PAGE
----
Anxiety is something that is not always comfortable to write about, but it’s a big part of my life. A few years ago, I was blogging about it a lot. And, I felt very vulnerable. And, some people in my life were very supportive, while others weren’t. It felt freeing to write about it, but at the same time, it opened me up to my worst nightmare. Criticism. I was not in a place emotionally to be able to handle those things, but I’ve come a long way since then.
The thing I needed most during that very difficult year was support. I didn’t always get it. But, I realized that some people just probably don’t have a ton of experiencing interacting with someone that is suffering from anxiety or depression. Perhaps they feel helpless, or awkward, and all they can seem to muster up is advice and their perspective on what that person should do. And, the result often backfires. The person who suffers from anxiety and depression feels misunderstood, and the one trying to give advice feels frustrated. Sound familiar?
For me, advice about changing my attitude or just focusing on the positive didn’t help. If it was that easy for me, I would have done it. I just wanted to feel loved, not judged. And, most of all, I just wanted to feel supported. One thing I hope everyone will take away is that you can be supportive without making suggestions or pointing out the obvious.
Here’s what NOT to do:
Don’t point out that someone “might be depressed” or that they might “have a chemical imbalance.”
Those are definitely things NOT to say. The truth is, most people who have ever suffered from depression, or anxiety, or stress know that they are suffering from depression, anxiety, or stress. That’s why they call it “suffering.”
Don’t talk about their issues with other people.
Don’t talk about it with them if you are not super close.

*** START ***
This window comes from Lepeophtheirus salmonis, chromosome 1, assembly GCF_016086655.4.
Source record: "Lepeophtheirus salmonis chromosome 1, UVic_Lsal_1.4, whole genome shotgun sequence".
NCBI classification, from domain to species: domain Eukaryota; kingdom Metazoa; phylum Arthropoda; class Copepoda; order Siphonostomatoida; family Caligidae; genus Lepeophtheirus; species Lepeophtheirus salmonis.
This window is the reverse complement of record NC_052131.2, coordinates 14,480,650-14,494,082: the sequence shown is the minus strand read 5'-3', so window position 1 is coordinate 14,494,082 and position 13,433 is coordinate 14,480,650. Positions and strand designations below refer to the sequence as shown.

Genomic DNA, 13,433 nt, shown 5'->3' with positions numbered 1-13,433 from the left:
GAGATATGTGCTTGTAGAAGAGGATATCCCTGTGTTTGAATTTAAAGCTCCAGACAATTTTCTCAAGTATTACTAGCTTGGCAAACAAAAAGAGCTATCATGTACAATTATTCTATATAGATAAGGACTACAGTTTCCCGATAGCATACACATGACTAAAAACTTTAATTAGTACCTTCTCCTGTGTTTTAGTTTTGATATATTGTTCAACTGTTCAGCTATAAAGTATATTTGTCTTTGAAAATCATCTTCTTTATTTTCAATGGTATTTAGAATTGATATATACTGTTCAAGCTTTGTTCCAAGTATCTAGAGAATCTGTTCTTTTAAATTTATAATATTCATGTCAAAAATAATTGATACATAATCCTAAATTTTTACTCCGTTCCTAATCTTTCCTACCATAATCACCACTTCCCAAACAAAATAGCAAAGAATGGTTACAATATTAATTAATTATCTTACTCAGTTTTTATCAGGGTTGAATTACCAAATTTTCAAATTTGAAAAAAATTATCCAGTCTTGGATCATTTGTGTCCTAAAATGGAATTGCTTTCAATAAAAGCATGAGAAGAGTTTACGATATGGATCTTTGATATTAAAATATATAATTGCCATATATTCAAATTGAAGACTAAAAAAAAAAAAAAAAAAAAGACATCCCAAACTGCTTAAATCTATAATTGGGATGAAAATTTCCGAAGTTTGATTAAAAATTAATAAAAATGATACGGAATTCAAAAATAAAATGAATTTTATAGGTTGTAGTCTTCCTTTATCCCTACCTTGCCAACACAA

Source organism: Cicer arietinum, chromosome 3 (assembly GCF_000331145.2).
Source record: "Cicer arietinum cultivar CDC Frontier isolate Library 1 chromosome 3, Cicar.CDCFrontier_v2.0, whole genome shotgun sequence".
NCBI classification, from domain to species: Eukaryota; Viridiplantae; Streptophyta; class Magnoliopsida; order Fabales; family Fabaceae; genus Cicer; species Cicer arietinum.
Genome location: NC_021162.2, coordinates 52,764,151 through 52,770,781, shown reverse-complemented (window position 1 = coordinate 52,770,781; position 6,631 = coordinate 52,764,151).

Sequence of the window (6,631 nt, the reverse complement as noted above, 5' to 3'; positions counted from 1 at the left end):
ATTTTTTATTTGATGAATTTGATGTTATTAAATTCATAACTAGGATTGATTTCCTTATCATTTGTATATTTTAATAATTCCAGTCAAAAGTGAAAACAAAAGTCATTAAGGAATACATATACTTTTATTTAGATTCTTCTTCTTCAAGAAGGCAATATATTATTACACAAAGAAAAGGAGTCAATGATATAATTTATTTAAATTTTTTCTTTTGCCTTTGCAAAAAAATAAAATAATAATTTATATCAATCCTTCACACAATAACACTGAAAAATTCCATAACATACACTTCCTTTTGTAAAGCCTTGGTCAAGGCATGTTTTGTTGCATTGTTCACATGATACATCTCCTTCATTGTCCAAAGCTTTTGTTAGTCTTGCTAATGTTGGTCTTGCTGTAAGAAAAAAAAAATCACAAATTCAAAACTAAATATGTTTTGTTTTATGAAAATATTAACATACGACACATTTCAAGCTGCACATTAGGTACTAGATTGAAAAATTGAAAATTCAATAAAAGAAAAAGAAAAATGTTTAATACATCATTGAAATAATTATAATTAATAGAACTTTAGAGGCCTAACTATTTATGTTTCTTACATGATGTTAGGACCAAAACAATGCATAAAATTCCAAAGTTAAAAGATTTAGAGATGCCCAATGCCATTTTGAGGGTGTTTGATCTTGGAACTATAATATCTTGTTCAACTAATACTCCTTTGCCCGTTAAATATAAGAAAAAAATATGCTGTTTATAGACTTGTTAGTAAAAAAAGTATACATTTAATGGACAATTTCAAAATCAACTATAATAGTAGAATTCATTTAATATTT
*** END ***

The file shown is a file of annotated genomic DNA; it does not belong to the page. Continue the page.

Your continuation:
If you are a casual acquaintance and they’re not opening up to you about it on their own, things might be better left unsaid. (Unless you are afraid that they will hurt themselves or others.) If you aren’t close, it will definitely be awkward if you try.
So what SHOULD you do? Here are 10 Ways to show support for someone struggling with anxiety or depression:
1. A Phone Call to Just Say Hello.
2. Offer to babysit.
3. Take them out to do something fun.
4. Simply ask: “Are you OK?” Maybe they will say, “I’m fine” and you know they’re not. Here’s a hint: that’s code for, “I don’t want to talk about it.” Maybe they don’t want to talk about it in that moment. Maybe they just don’t want to talk about it with you. Maybe they just don’t want to talk about it with anyone. Don’t press the issue. Ask again another time if you think things are not getting better, but if they still refuse to talk? There is probably a reason. Unless you think they’re suicidal or abusing drugs (which isn’t always the case with people suffering from anxiety or depression), just leave it alone.
5. Show affection. Give them a hug, or even just an arm over a shoulder, and tell them something generic like, “I’m not sure what’s going on, but I hope things get better soon”. Nothing else needs to be said.
6. Bring their favorite treat. For me, it would be a large diet coke and a box of chocolate. That will always make me feel loved.
7. Encourage. Write a note, send a text, or an email telling them one thing you admire about them. Building someone up is a far better alternative than suggesting things they can fix.
8. Talk about the person struggling, not yourself all the time. Show interest in their life outside of whatever they might be struggling with. Show that you care, and they might trust you more to open up later.
9. Do something that is out of your comfort zone. Stop worrying about whether it will be uncomfortable for you, and reach out to do something that you might not normally do.
10. Say, “That must be so hard” and nothing else. Don’t tell them to count their blessings. When someone is feeling depressed or anxious, that might make them feel guilty that they aren’t seeing the beauty in the world around them.
Mental health issues are invisible to the outsider, so it is difficult for those of us that “suffer” to talk about them. You may think we need to just pull up our bootstraps and cope, while we feel like it’s entirely out of our control.
I’m grateful to be surrounded by mostly loving and supportive people in my life. But, there are still many people that don’t realize I struggle with anxiety on a regular basis or refuse to take the time to understand what I deal with. If you want to be supportive, the thing your friend needs the most is love, friendship, and most importantly, non-judgment.